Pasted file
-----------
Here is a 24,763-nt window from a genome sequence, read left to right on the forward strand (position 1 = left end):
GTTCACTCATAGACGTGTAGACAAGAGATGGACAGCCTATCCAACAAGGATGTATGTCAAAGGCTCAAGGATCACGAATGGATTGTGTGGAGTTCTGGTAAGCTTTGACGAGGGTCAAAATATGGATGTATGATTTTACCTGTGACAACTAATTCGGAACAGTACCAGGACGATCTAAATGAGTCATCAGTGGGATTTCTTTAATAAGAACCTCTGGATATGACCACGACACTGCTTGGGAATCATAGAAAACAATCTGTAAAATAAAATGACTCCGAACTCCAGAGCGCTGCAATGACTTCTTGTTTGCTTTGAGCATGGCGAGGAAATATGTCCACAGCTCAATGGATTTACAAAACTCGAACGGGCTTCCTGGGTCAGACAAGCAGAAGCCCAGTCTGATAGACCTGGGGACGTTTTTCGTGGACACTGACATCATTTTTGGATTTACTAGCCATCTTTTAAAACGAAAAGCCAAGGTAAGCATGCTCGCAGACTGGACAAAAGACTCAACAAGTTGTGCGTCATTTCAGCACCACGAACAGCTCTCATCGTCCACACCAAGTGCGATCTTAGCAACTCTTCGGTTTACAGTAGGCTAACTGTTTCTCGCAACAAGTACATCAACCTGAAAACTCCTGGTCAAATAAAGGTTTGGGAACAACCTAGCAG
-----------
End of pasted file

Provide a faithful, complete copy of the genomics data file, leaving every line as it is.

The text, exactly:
Here is a 24,763-nt window from a genome sequence, read left to right on the forward strand (position 1 = left end):
GTTCACTCATAGACGTGTAGACAAGAGATGGACAGCCTATCCAACAAGGATGTATGTCAAAGGCTCAAGGATCACGAATGGATTGTGTGGAGTTCTGGTAAGCTTTGACGAGGGTCAAAATATGGATGTATGATTTTACCTGTGACAACTAATTCGGAACAGTACCAGGACGATCTAAATGAGTCATCAGTGGGATTTCTTTAATAAGAACCTCTGGATATGACCACGACACTGCTTGGGAATCATAGAAAACAATCTGTAAAATAAAATGACTCCGAACTCCAGAGCGCTGCAATGACTTCTTGTTTGCTTTGAGCATGGCGAGGAAATATGTCCACAGCTCAATGGATTTACAAAACTCGAACGGGCTTCCTGGGTCAGACAAGCAGAAGCCCAGTCTGATAGACCTGGGGACGTTTTTCGTGGACACTGACATCATTTTTGGATTTACTAGCCATCTTTTAAAACGAAAAGCCAAGGTAAGCATGCTCGCAGACTGGACAAAAGACTCAACAAGTTGTGCGTCATTTCAGCACCACGAACAGCTCTCATCGTCCACACCAAGTGCGATCTTAGCAACTCTTCGGTTTACAGTAGGCTAACTGTTTCTCGCAACAAGTACATCAACCTGAAAACTCCTGGTCAAATAAAGGTTTGGGAACAACCTAGCAG